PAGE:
Meet Me at The Mall!
Diajeng Hendratmo-Brown, WEEKENDER | Thu, 12/23/2010 12:26 PM |
It used to be the clothes that made the man and woman. These days, it’s the mall we choose to frequent.
A major city requires many things: Dependable public transportation, active city government, a great international airport and diverse cultural offerings. It also needs communal centers, parks and social infrastructure.
As us 9.5 million Jakartans know, our city falls short on many items in this list. But whatever Jakarta lacks, it makes up for with its multitude of shiny, behemoth shopping centers.
Malls, with one on every other corner of the city, are the place to go for communal activities – certainly not a park, given the rarity of green spaces in the city. It doesn’t matter what your background or income, these air-conditioned spaces are Jakartans’ first choice for entertainment or to refresh from the stressful daily grind.
Many of these shopping centers seem to have popped up overnight. Wherever you go in Jakarta these days, it seems, you’ll find a fancy new glass structure promising the best clothing brands, the most delicious foods and the coolest place to pass your time. And then there’s the fact that it’s hard not to pop into the nearest mall just to cool off.
Each of Jakarta’s malls offers more than the one before. Offerings range from the sensible to the absurd: An artificial lake with life-sized sailboats on the 6th floor of an indoor structure? Check. An ice-skating rink in the midst of the tropics? Check.
You can do anything in a mall, and I mean anything. Jakartans go to malls to hold business meetings, to work out, even to go clubbing. It seems as if these shopping centers were designed so customers could spend all day and night there, if they wanted.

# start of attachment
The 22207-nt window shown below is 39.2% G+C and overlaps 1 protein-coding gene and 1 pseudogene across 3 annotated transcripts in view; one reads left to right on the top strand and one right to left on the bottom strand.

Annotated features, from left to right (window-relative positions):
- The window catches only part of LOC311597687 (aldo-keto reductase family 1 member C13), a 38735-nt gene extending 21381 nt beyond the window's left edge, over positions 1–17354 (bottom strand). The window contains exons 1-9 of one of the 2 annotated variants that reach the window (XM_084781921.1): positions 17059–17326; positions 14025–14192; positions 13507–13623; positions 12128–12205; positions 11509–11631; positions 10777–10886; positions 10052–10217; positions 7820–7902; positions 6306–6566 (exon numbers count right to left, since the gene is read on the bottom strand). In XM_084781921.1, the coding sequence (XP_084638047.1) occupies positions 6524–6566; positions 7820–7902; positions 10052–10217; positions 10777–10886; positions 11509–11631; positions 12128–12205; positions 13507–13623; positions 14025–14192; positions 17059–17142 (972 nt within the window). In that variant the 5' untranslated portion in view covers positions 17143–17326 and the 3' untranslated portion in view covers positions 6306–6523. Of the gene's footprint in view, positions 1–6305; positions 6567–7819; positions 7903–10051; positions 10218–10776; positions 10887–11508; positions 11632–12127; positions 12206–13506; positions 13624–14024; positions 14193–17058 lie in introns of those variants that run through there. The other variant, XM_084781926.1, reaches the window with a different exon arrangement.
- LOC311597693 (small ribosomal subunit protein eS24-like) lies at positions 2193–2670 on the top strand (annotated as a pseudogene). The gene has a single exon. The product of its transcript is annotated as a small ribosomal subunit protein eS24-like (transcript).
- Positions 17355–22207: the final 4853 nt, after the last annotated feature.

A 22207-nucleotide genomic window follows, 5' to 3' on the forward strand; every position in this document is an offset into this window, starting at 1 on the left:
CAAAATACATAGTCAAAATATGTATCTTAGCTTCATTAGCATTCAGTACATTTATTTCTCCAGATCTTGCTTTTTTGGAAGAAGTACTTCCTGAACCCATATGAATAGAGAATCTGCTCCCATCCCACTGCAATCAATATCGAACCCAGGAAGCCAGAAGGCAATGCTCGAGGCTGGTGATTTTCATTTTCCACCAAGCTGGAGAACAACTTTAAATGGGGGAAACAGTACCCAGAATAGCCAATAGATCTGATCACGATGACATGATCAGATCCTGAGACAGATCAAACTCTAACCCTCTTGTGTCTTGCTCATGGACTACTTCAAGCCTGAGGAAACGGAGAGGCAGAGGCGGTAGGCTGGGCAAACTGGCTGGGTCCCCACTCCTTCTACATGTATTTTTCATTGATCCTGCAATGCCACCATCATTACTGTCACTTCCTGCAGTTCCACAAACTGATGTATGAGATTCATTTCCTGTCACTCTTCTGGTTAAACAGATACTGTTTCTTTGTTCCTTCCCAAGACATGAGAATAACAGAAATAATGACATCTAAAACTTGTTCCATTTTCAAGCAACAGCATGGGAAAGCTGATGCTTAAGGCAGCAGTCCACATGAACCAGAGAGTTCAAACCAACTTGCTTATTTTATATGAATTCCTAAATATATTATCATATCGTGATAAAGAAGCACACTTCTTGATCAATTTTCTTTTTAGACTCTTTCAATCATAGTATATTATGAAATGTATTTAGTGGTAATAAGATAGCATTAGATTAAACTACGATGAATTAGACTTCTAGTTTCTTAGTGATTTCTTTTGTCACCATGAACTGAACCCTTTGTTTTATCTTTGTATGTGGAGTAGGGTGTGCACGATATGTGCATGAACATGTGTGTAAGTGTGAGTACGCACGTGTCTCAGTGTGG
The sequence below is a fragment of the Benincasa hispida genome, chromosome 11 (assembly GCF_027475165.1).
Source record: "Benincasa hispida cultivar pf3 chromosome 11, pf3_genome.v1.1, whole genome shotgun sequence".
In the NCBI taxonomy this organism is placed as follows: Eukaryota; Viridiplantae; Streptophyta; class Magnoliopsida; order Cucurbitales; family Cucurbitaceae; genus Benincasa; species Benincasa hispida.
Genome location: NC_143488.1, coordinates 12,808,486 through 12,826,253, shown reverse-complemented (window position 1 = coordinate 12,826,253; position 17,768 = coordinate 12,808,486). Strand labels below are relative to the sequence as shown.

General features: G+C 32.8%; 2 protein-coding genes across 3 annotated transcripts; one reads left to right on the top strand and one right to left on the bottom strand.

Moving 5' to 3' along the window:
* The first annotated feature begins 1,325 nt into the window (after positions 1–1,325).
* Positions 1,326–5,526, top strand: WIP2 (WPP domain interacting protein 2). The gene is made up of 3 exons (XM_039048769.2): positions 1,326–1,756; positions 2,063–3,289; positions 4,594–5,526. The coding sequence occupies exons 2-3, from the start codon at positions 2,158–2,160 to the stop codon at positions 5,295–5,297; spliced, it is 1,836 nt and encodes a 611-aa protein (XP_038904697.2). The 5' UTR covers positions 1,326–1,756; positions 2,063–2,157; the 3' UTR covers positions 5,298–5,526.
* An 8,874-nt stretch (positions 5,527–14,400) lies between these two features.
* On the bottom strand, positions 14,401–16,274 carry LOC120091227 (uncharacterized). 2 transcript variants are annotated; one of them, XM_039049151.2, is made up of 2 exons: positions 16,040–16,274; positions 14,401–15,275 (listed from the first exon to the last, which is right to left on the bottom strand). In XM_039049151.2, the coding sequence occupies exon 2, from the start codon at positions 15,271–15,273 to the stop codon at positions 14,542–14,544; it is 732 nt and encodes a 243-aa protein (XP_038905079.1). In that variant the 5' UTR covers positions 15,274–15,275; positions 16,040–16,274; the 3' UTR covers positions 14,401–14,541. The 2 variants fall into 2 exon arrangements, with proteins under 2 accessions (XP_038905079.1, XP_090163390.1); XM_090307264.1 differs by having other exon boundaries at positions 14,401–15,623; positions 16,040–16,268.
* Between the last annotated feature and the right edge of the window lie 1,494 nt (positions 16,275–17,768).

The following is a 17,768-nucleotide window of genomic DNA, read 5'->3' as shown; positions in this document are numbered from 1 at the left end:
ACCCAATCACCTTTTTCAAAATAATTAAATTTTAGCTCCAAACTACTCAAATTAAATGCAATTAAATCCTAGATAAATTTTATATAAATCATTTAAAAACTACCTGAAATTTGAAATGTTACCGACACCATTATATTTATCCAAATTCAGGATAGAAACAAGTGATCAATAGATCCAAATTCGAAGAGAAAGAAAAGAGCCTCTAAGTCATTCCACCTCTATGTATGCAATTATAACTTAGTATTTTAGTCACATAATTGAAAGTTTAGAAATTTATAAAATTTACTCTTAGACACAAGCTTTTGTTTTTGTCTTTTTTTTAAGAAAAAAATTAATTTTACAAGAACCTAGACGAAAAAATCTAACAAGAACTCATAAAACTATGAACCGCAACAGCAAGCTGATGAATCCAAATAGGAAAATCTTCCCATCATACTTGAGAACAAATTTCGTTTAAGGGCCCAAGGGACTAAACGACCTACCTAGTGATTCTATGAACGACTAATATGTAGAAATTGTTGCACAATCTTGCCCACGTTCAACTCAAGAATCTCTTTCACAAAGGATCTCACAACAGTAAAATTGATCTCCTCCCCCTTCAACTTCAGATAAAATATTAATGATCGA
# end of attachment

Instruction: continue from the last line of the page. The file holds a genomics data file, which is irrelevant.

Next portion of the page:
Each seems to have its own personality: there’s the grand dame Plaza Indonesia, the fancy-dresser Grand Indonesia, the luxuriously low-key Plaza Senayan, the fashion-forward Pacific Place and the youthful Senayan City. Each has its own loyal patrons who wouldn’t even consider going to another.
It wasn’t always this way. In the 1980s, only a handful of shopping centers were sprinkled about our megalopolis. Ratu Plaza on Jalan Sudirman once held court as the ritzy place to go. I have many early memories of Jakarta from there. I remember holding my mother’s hand and looking at the fancy neon lights while riding up and down the escalators.
In the early 1990s, the bigger and glitzier shopping centers started to emerge. Plaza Indonesia on Thamrin and Pondok Indah Mall became the places to see and be seen. Then came Plaza Senayan in the mid-1990s. Now, well, now they’re everywhere.
It’s not too hard to see why malls keep mushrooming. With the state of the traffic, having one place to do everything is much more attractive than driving all over the place.
Proximity is another important element in a mall’s popularity. Nina Soekamto, a media professional, enjoys spending her time at Plaza Indonesia because “it is not too big, it has a good selection of boutiques, it is central to the city, near to where I live and has a good selection of restaurant.”
Of course, there’s another reason why malls are located where they are: proximity to wealth. Is it any wonder why Plaza Indonesia is located near the affluent Menteng neighborhood? After all, there are only a few neighborhoods in Jakarta whose residents can afford to spend Rp 8 million on a pair of shoes.
What would a neighborhood do without its mall? Nowadays, it seems as if every new residential development requires a mall for its future tenants. The presence of a mall has even become a status symbol for the neighborhood, promising shopping experiences to rival those of cities like Singapore or even Paris. Brands promising luxury, status and prestige recur frequently in these malls. Looking at the malls, both their number and content, you’d think all Jakartans are wealthy and lavish consumers.
But shopping hasn’t got that much to do with it. Vinta Pasla, a schoolteacher, enjoys going to Senayan City because “it is large, it has good ventilation and high ceilings. Plus there are great food options and play areas for my kids so I can hang out and my kids can also have fun.”
In a city where pedestrian walkways are rarer than honest politicians, shopping malls have become places for families to safely and comfortably spend their leisure time together.
It is also a place to see and to be seen. Indeed, malls have taken over the role of traditional town squares as the place for people to meet and even, for some, to check out the opposite sex. Carlo Batubara, a law professional, confessed to liking Senayan City in South Jakarta because “it is huge, complete and the girls are pretty”.
No wonder hipsters and fashionistas wander the marbled avenues of Pacific Place, or the Birkin-toting madams take their strolls in Grand Indonesia. In a place where your social status is your social identity, why would they be seen anywhere else? After all, birds of a feather do flock together, right?